On the heels of Laura Chinchilla's victory in the Costa Rican presidential election and Evo Morales's appointing women to half of his cabinet positions, the Christian Science Monitor
Thankfully, for the sake of those of us relying on them for our safety, the U.S. Department of Defense seems to understand both the difference between climate and weather and that an attempted assassination by 1,000 cuts cannot change the underlying truths of the IPCC's 2007 climate assessment.
The U.S. Department of Defense just released its most recent edition of the Quadrennial Defense Review (QDR), a Congressionally mandated run down of U.S. defense strategies and priorities. Those interested in the structure of American defense parse the document carefully, as seemingly innocuous omissions and minute wording choices could signal a long-term shift in Department priorities.
The Food and Agriculture Organization recently held a workshop in Rome to discuss best forensic practices to combat the illegal fishing trade that threatens to decimate the livelihood and primary protein source of millions around the world.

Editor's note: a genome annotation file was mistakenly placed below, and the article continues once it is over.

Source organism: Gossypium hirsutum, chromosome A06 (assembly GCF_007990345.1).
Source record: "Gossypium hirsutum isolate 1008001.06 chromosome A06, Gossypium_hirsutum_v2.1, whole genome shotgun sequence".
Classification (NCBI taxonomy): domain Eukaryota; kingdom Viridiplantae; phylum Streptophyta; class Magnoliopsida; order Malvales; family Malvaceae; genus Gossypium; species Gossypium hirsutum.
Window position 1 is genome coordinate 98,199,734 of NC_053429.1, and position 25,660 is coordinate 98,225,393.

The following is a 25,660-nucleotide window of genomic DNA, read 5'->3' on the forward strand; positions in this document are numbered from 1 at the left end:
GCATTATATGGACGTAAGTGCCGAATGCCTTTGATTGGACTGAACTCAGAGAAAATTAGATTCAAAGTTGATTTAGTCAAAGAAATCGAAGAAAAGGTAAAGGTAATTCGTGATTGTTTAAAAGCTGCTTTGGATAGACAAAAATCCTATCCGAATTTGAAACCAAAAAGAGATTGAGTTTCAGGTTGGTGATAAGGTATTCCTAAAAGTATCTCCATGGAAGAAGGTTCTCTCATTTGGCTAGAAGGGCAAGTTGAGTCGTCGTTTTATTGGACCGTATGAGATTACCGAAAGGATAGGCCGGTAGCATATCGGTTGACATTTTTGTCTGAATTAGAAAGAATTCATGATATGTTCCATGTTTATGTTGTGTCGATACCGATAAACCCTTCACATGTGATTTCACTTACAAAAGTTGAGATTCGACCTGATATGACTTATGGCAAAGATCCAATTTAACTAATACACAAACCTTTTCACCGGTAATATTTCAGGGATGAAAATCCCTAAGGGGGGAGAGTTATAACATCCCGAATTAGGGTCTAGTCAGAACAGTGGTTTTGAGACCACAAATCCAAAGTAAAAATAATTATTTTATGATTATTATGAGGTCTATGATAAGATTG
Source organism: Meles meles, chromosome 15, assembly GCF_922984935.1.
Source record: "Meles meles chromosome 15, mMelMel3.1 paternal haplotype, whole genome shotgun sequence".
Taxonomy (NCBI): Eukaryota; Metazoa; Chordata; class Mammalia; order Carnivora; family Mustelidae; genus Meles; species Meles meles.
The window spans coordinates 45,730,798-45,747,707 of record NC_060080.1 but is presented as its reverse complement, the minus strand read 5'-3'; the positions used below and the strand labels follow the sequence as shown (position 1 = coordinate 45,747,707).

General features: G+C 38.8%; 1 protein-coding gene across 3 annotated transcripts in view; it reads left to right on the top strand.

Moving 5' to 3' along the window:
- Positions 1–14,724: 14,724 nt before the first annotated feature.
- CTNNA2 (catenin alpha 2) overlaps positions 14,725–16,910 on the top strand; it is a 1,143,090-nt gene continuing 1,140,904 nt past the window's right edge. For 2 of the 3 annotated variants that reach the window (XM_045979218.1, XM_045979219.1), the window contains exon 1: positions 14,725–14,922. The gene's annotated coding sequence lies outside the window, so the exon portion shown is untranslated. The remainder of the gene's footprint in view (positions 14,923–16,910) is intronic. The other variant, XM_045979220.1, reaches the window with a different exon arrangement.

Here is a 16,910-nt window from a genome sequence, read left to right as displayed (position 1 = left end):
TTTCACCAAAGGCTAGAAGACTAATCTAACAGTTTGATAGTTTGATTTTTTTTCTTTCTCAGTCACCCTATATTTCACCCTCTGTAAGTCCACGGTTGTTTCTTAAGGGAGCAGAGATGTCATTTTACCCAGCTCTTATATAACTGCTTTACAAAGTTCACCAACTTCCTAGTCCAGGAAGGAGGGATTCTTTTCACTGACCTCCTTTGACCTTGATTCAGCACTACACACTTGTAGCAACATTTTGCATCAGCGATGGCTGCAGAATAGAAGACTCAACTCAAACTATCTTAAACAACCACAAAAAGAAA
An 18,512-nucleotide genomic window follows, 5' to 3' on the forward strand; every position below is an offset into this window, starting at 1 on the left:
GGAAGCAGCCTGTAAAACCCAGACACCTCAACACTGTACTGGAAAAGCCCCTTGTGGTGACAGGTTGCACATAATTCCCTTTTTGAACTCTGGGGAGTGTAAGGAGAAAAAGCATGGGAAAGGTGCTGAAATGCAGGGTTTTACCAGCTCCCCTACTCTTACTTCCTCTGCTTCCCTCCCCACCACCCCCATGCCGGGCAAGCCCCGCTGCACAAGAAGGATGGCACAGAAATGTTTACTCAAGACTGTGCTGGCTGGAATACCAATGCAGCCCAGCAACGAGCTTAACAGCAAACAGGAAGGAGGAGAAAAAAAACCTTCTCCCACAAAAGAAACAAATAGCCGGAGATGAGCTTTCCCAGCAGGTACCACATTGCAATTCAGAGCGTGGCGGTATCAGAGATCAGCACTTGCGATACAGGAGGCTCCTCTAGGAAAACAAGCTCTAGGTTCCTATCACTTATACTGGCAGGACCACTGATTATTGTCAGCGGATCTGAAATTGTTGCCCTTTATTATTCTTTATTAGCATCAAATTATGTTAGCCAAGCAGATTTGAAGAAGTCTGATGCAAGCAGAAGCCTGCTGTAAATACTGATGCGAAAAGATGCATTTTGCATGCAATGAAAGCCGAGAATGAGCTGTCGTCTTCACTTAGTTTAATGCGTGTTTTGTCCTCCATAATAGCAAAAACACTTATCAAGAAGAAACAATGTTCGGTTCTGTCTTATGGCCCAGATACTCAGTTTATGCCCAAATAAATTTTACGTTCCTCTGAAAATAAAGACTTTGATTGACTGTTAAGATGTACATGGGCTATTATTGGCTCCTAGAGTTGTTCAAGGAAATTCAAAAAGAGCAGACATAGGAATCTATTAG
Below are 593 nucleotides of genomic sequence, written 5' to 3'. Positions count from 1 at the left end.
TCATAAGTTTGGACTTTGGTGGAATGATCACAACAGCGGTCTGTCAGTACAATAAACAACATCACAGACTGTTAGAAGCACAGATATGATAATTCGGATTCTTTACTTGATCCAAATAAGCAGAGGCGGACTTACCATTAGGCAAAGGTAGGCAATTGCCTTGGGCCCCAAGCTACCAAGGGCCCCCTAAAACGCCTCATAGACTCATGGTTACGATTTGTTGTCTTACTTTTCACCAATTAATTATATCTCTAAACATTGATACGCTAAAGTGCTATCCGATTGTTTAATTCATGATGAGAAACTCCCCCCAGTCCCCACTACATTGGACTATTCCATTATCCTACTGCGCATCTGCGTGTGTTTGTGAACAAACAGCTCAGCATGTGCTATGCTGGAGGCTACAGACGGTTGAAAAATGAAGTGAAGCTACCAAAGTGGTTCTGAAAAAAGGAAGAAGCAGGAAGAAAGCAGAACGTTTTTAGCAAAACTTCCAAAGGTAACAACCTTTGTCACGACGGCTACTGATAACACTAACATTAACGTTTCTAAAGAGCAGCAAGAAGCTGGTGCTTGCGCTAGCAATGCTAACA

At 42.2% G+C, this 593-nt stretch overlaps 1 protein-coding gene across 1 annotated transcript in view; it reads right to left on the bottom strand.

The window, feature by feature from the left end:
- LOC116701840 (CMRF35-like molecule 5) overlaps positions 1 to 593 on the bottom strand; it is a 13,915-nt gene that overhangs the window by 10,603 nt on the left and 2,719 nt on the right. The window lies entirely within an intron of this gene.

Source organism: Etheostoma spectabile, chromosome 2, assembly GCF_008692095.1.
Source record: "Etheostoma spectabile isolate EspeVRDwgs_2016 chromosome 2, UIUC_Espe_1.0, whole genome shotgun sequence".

UNESCO announced today that it is launching a campaign to protect the cultural heritage of Haiti. Amid the carnage, this may seem like a low priority, but, as Director General Irina Bokova explained:
This heritage is an invaluable source of identity and pride for the people on the island and will be essential to the success of their national reconstruction.
Though many, including me, have said that Obama didn't say much in terms of foreign policy (and related policies) last night in his State of the Union, there has been a lot said about the little he did say. Find a sample of those reactions below.
Those of you who aren't plugged into the matrix might have missed the fact that President Obama delivered his first State of the Union address to Congress last night, as U.S. presidents are, sort of, required to do (also, Apple released its tablet computer).